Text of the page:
Cigarettes and Moby-Dick

Latino Chicago Theater Company

By Justin Hayford

After enduring Latino Chicago Theater Company’s production of Migdalia Cruz’s Fur last winter, I couldn’t imagine why the company was devoting its entire season to her work. In Fur the lovelorn sideshow freak Citrona, a bearded lady with a full-body pelt, spends the evening slinking about miserably in a cage while her sleepy owner does his damnedest to make her fall in love with him. With its simple plot and prefab emotional landscape, it seemed more failed TV pilot than dramatic exploration of obsession’s beastly side.

But with Latino Chicago’s tantalizing production of Cruz’s newest creation, Cigarettes and Moby-Dick, I’m beginning to see the light. While Fur reduces the exotic to the pedestrian, this play elevates the ordinary to the hypnotic through some of the richest, most scatologically lyrical language you’re likely to hear on any stage. I’ve now got a handle on why director Juan A. Ramirez declares in the program that Cruz is his hero.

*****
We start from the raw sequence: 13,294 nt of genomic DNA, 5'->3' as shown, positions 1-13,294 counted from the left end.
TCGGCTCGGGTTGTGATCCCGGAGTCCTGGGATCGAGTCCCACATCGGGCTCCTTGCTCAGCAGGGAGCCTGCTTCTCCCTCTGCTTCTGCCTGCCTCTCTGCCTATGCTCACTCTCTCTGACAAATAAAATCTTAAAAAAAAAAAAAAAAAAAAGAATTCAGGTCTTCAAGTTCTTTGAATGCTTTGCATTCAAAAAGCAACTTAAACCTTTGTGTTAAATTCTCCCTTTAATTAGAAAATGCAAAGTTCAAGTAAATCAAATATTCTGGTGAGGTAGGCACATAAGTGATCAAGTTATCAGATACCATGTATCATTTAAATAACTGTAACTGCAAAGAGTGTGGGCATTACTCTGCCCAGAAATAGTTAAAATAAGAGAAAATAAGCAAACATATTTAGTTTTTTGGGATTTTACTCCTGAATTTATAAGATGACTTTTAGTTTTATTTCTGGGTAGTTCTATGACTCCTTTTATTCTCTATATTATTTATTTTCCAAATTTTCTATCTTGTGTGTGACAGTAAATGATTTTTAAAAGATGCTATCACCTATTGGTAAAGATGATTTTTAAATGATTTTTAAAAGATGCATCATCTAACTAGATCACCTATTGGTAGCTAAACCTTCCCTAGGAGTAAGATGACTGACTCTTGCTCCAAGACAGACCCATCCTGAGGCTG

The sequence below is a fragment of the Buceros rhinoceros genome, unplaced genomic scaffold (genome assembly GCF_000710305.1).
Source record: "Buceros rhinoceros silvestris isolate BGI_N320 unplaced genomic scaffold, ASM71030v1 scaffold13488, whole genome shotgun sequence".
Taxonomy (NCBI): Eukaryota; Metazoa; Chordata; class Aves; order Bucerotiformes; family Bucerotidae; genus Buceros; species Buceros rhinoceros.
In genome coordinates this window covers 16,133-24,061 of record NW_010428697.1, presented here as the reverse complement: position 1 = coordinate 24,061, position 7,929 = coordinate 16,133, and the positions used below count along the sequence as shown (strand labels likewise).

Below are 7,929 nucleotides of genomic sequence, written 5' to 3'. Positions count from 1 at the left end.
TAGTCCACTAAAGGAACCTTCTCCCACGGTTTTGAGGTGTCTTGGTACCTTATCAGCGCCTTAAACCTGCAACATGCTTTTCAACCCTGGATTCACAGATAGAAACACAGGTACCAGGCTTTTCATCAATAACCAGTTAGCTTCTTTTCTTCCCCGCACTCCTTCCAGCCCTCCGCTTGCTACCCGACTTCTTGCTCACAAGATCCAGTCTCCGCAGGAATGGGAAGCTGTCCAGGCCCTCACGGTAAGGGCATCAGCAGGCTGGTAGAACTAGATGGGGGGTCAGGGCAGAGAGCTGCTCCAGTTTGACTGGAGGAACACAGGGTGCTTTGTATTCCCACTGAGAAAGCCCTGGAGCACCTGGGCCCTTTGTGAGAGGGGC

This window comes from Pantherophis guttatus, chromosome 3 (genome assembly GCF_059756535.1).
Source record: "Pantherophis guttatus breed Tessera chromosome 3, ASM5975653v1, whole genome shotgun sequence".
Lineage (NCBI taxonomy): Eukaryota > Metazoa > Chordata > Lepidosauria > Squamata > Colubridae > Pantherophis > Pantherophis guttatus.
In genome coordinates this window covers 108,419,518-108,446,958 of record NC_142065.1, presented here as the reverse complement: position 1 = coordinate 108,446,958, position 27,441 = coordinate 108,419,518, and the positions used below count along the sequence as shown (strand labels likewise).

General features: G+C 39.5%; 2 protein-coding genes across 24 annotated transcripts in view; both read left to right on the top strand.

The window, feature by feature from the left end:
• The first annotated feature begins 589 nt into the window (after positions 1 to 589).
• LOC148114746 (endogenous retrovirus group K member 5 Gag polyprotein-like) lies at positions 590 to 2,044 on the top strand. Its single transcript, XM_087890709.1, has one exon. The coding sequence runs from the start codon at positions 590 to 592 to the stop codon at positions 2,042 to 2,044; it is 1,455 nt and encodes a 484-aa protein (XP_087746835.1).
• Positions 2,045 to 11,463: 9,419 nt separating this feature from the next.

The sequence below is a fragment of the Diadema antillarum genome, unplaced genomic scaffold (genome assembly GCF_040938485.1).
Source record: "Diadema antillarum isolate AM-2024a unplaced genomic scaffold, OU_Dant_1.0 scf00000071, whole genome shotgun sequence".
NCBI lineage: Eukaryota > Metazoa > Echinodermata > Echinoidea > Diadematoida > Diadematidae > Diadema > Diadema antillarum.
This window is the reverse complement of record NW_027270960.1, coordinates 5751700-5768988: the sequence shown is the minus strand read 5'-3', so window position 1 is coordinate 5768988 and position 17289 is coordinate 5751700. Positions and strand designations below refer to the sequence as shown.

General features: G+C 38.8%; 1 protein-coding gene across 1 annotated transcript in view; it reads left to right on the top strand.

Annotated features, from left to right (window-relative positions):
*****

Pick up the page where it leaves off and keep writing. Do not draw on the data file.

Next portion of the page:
Once again Cruz’s subject is obsession, from the street-smart Miranda’s uncontrollable lust for sailors roaming Manhattan to the rootless sailors’ singular devotion to their own masturbatory fantasies to expatriate Lila’s suicidal infatuation with Miranda–and with Marilyn Monroe. In Fur Cruz felt compelled to drag in a bit of gimmicky science fiction to give the play’s passions some stakes, but here she wisely lets the passions take their course. And they cripple, debilitate, and overwhelm characters who don’t need metal cages around them to understand that they’re trapped.